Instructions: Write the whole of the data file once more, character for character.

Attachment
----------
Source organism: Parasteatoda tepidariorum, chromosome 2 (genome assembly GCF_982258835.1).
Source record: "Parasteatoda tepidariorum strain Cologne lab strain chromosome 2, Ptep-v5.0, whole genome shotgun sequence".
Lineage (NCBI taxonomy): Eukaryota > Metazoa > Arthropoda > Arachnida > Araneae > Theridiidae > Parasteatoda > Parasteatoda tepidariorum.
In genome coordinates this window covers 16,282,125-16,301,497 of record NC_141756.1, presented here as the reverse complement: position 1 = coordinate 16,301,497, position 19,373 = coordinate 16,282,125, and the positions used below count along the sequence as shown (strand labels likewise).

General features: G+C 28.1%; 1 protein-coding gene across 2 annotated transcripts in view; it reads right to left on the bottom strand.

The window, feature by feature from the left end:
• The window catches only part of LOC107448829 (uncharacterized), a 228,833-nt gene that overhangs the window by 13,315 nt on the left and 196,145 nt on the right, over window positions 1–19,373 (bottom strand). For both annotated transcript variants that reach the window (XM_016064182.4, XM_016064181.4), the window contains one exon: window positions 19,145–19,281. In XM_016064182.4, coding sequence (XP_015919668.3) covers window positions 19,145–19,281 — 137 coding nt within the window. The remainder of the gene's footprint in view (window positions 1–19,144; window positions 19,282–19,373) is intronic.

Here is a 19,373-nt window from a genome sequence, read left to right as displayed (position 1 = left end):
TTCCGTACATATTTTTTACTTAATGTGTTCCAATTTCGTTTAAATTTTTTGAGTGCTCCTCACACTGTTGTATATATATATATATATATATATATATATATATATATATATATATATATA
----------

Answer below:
Source organism: Parasteatoda tepidariorum, chromosome 2 (genome assembly GCF_982258835.1).
Source record: "Parasteatoda tepidariorum strain Cologne lab strain chromosome 2, Ptep-v5.0, whole genome shotgun sequence".
Lineage (NCBI taxonomy): Eukaryota > Metazoa > Arthropoda > Arachnida > Araneae > Theridiidae > Parasteatoda > Parasteatoda tepidariorum.
In genome coordinates this window covers 16,282,125-16,301,497 of record NC_141756.1, presented here as the reverse complement: position 1 = coordinate 16,301,497, position 19,373 = coordinate 16,282,125, and the positions used below count along the sequence as shown (strand labels likewise).

General features: G+C 28.1%; 1 protein-coding gene across 2 annotated transcripts in view; it reads right to left on the bottom strand.

The window, feature by feature from the left end:
• The window catches only part of LOC107448829 (uncharacterized), a 228,833-nt gene that overhangs the window by 13,315 nt on the left and 196,145 nt on the right, over window positions 1–19,373 (bottom strand). For both annotated transcript variants that reach the window (XM_016064182.4, XM_016064181.4), the window contains one exon: window positions 19,145–19,281. In XM_016064182.4, coding sequence (XP_015919668.3) covers window positions 19,145–19,281 — 137 coding nt within the window. The remainder of the gene's footprint in view (window positions 1–19,144; window positions 19,282–19,373) is intronic.

Here is a 19,373-nt window from a genome sequence, read left to right as displayed (position 1 = left end):
TTCCGTACATATTTTTTACTTAATGTGTTCCAATTTCGTTTAAATTTTTTGAGTGCTCCTCACACTGTTGTATATATATATATATATATATATATATATATATATATATATATATATATA